Bat-Proofing Buildings - October 15, 2008
Jeff Schalau, Associate Agent, Agriculture & Natural Resources
University of Arizona Cooperative Extension, Yavapai County
Bats are beneficial animals. Most bats are insectivorous and may consume more than one-half their body weight in insects each night. A large colony can eat literally tons of insects annually. Other species are important pollinators of native plants. Many bats live in large colonies. If the colony is in your attic or other building, this can cause unwanted noise and pose potential health risks to people living in close proximity.
Before attempting to manage bats, it is essential to verify that bats are actually the cause of the nuisance. The only way to permanently rid a building of bats is to eliminate all possible entrances. Repellents and traps are not permanent control methods. Bat-proofing a building is the only efficient and permanent way to eliminate bat problems.
Bats should not be excluded from roosts when females are raising pups. This is generally May through August in Arizona. Mothers often leave young bats in the roost when foraging at night. If bats are excluded during this time, the pups will be inadvertently trapped inside the roost. Some bats also hibernate in buildings during the winter months. Winter exclusions should be performed only if it can be determined that no bats are hibernating in the building. If bats are present during the winter months, exclusion should be postponed until the spring.
Bats may enter buildings through openings such as louvers, vents, broken windows, worn-out siding or holes around eaves and cornices. Other problem areas are faulty ridge vents, crevices in the soffit and fascia, chimneys that have slumped away from buildings, loose flashing, and the interiors of abandoned chimneys. Smaller bat species can crawl through slits as narrow as 3/8 of an inch. Therefore, it is essential to seal all openings 1/4 inch or larger.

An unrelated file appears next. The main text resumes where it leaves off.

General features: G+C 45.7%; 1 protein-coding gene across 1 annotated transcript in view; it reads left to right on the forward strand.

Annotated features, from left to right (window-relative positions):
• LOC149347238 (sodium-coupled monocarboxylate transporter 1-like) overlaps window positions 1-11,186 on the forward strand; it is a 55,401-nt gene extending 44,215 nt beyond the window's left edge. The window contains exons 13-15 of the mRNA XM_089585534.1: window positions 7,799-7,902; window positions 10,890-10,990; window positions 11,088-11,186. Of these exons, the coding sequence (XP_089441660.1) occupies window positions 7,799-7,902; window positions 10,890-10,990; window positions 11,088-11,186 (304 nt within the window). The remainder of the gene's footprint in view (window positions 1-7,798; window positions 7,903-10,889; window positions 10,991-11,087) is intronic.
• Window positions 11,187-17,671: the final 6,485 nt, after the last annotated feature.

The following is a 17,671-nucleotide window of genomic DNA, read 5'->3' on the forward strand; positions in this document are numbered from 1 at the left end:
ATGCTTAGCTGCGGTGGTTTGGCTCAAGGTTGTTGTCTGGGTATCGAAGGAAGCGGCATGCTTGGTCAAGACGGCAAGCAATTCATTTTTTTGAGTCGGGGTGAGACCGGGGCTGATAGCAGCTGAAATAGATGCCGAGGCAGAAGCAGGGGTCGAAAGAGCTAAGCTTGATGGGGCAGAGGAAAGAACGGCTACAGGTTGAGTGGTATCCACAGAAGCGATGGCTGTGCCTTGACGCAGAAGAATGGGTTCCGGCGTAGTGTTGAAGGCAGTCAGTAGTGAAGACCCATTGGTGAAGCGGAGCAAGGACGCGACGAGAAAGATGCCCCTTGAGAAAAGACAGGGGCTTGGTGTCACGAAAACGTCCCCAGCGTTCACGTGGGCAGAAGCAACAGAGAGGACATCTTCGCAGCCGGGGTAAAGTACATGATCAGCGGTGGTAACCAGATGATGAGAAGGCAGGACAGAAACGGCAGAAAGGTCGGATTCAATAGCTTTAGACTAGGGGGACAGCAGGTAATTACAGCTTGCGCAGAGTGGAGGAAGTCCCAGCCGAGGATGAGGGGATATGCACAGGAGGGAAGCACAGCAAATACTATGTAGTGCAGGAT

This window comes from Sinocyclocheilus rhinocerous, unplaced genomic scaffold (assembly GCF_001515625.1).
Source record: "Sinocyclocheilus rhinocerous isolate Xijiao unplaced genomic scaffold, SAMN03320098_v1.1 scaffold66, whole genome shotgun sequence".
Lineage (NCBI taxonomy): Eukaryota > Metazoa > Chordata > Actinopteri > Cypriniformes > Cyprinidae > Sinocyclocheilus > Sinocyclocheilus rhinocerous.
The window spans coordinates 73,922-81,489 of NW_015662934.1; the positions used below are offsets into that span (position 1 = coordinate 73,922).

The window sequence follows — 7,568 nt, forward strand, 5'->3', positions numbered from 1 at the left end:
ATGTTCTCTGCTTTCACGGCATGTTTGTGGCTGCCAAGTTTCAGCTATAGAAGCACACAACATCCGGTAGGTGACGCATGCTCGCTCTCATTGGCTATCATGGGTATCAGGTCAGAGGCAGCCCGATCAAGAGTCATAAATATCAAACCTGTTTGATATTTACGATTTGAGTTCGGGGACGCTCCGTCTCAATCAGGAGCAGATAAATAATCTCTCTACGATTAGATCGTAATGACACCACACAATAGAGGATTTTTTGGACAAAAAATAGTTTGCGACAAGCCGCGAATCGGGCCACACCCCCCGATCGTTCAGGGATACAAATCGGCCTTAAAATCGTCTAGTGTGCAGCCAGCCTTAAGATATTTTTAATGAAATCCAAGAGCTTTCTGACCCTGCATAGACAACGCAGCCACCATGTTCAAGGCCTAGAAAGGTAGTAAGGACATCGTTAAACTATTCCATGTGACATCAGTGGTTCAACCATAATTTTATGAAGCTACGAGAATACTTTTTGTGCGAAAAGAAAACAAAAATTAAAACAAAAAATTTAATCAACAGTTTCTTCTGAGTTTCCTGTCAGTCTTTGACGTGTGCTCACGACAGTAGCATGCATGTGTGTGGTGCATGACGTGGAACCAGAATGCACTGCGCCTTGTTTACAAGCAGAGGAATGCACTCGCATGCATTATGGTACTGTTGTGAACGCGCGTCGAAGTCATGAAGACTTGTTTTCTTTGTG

Examine the building during the daytime to determine where bats are entering and exiting the roost. Look for brown stains at the roost openings caused by oils on the bats’ fur rubbing off on the outside surface of the building. Guano (droppings) may also be visible beneath roost openings. Generally, most bats will leave the roost at dusk and within 30 minutes after the first bat exits. Observing the building within an hour after dusk is the best way to locate openings used by bats as they fly out.
The next step is to screen all potential openings with fiberglass window screen fastened in a way that allows bats to escape but not re-enter. Fiberglass screen material is available at home improvement or hardware stores. Do not use wire screening as it is not flexible. The top and sides of the screen should be affixed to the building at the roost exit and the bottom left open creating a one-way door. Bats will exit the roost and crawl down and out from under the screen, but when they return and attempt to land, their re-entrance is blocked by the screen. Leave the netting up for 5–7 days, and observe the bats exiting at night to see that progressively fewer bats are leaving each night and not using alternative openings.
Seal all holes after you are sure all bats are gone. Construction adhesive or caulking can be injected in cracks, crevices or any smaller entrances. Larger crevices may need to be stuffed with fiberglass screening as fill before being caulked over. Large openings should be covered with sheet metal or with 1/4-inch mesh hardware cloth if ventilation is necessary. Foam is very messy to work with and can kill animals that come into contact with it; it should only be used in very complex or hard-to-reach areas. Bats, unlike rodents, will not chew their way back into a roost.
In areas where bat populations are high and other suitable roosts are limited, homeowners should consider installing a bat house. These simple structures are commercially available. For on-line resources about bats and bat houses, visit the Bat Conservation International website at www.batcon.org. I would also like to acknowledge Dr. Jon Boren, New Mexico State University Extension Wildlife Specialist, for much of the information used in this column.
The University of Arizona Cooperative Extension has publications and information on gardening and pest control. If you have other gardening questions, call the Master Gardener line in the Cottonwood office at 646-9113 ext. 14 or E-mail us at firstname.lastname@example.org and be sure to include your address and phone number. Find past Backyard Gardener columns or submit column ideas at the Backyard Gardener web site: http://cals.arizona.edu/yavapai/anr/hort/byg/.
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